1 make clear and (more) comprehensible; "clarify the mystery surrounding her death" [syn: clear up, elucidate] [ant: obfuscate]
2 make clear by removing impurities or solids, as by heating; "clarify the butter"; "clarify beer" [also: clarified]
- To make clear or bright by freeing from
feculent matter; to defecate; to fine; -- said of liquids, as wine
- "Boiled and clarified." -Ure.
- To make clear; to free from obscurities; to brighten or
- "To clarify his reason, and to rectify his will." -South.
- : To glorify.
- To grow or become clear or transparent; to become free from feculent impurities, as wine or other liquid under clarification.
- To grow clear or bright; to clear up.
To make clear or bright by freeing from feculent matter
PurposeThe purpose of this article is to describe how to use the following tags to flag wording that is likely to be confusing to the average reader:
When using these templates, be specific: Mark individual phrases, sentences, and sections in preference to entire articles. Additionally, be sure to leave specific suggestions for improvement on the article's talk page.
How to mark articles for clarification
- This is a confusing sentence.
- To ask for clarification for a particular section, simply type tl clarify or tl confusing at the top of the section and update the article's talk page with specific aspects to be improved.
- To ask for clarification for an entire article, consider first whether it would be more productive to tag individual phrases, sentences, or sections with tl clarifyme. If you cannot identify specific parts of the article that need clarification, write what aspects of the article you believe need clarification on the article's talk page before tagging the entire article with tl clarify.
How to improve articles marked for clarification
- Explain jargon: Define technical terms:
- Define extra terms early (such as: Related terms include:).
- Add a brief definition when first using new terms, like: blog (a web log of journal entries).
- Relatedly, beware of regional variations and the slang of certain professions.
- Could it be shorter?: Some guidelines which often help:
- Replace clauses with adverbs (to limit prepositions to about four per sentence).
- Delete extraneous rambling words (especially weasel words and/or peacock terms).
- Replace longer words with shorter words.
- Split long sentences into shorter sentences (again, four prepositions per sentence).
- Use idioms, or familiar phrases: rather than "electron flow field" use "electric current"; replace "computer program text" with "source code"; idioms seem simpler: as in "point of view" (the "of" here is not in the limit of four prepositions).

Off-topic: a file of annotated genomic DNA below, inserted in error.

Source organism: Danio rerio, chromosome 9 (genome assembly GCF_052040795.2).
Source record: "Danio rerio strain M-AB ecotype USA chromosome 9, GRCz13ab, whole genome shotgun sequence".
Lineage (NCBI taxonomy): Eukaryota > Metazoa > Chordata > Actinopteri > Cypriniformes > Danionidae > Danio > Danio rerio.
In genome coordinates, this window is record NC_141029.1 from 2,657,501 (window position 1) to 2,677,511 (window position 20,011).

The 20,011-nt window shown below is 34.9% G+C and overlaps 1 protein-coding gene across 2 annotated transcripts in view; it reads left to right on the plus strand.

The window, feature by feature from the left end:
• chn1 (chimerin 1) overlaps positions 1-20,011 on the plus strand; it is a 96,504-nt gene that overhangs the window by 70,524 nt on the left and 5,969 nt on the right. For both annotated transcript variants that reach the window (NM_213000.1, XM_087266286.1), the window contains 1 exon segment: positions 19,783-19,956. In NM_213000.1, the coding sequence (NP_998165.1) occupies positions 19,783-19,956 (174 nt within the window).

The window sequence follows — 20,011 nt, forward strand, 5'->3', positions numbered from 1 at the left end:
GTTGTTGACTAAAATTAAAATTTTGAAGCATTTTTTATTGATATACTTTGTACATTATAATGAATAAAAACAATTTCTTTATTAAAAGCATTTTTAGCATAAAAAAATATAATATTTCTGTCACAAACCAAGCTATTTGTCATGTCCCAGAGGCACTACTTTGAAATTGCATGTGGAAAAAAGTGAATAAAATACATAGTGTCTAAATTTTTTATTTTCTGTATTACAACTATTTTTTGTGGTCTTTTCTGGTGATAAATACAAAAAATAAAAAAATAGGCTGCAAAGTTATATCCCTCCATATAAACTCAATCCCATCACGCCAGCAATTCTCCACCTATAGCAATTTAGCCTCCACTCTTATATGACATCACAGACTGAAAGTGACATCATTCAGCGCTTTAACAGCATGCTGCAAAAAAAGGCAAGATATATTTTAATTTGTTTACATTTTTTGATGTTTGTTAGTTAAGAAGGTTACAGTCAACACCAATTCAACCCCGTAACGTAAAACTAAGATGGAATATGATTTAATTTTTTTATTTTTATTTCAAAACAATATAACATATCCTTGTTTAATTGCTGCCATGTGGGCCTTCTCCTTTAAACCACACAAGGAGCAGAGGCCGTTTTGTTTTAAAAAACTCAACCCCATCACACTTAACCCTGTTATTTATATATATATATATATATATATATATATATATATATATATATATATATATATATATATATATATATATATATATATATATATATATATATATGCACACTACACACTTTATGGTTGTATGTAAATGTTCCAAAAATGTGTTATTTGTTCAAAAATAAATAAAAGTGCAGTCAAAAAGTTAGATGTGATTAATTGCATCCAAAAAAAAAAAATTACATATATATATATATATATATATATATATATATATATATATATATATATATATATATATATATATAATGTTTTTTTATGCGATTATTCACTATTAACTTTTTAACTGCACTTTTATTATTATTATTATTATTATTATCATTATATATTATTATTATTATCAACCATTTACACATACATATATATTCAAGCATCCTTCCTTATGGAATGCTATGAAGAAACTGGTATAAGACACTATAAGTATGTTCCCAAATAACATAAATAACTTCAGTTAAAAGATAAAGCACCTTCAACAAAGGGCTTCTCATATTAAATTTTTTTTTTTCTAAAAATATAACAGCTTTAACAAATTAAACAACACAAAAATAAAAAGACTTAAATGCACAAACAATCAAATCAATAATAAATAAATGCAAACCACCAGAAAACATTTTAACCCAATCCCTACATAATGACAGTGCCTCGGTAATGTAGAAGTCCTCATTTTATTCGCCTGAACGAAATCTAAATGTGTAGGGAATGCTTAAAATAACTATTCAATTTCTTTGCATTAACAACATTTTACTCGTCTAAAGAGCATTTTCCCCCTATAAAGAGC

- Compare two sentences: "Notwithstanding the controversy, she, with practiced skill, proceeded to navigate MegaX Corporation through difficult financial straits" versus "Despite the controversy, she deftly navigated MegaX Corp. through difficult financial straits" (two prepositions).
- Add a diagram or photo: Complex text might be illustrated by a diagram. Wikimedia Commons also has over 2 million images, which can be searched (such as for "galaxy"). Even if the image or diagram is not exact, mention extra details in the caption-area, or use or Template:Location_map to overlay a custom label/symbol onto an image.
- Make it clear what's happening and to what: A common example is a vague pronoun reference: "Emily was friends with Francine until she changed her job" (vague: Who changed jobs? Pronoun "she" equally applies to both). Also referring back to a list but not specifying the entry.
- Use specific wording rather than vague whenever possible: For example, instead of saying, "in the old days", specify the time period you are referring to (say, the 19th century, or the 1960s).
- Make sure you're using the right word(s): In one of the great
critiques of a fellow author, Mark Twain
listed eighteen rules of writing romantic fiction violated by
Fenimore Cooper. Besides the criticism of Cooper's
characterisation and plot, Twain also said that a writer should:
- Say what he is proposing to say, not merely come near it. (Avoid euphemisms; we don't have to bowdlerize)
- Use the right word, not its second cousin.
- Eschew surplusage (see KISS principle).
- Not omit necessary details.
- Avoid slovenliness of form.
- Use good grammar.
- Employ a simple and straightforward style.
- Make use of headings: A huge block of text can be daunting, but dividing it into sections, and subsections, can organize a logical structure onto the text, separating statements into each grouped section.
- Check your intent: Wikipedia is a place to inform and to educate. It is not a technical journal. Information from technical journals might need to be reduced to short sentences (four prepositions), because some journals encourage writing multi-level sentences spanning fifteen lines, with sub-sub-clauses.
- Check your spelling: Usually misspelled words are obvious in their intent (IE. "Qualty" is obviously "Quality"), however "Tedting" could be "Testing" or "Texting".
Known FaultsDo not use the tl clarifyme tag within an italicized paragraph, because that paragraph would run horizontally off the right of the page without wrapping onto subsequent lines in some browsers. See the example on the discussion page.
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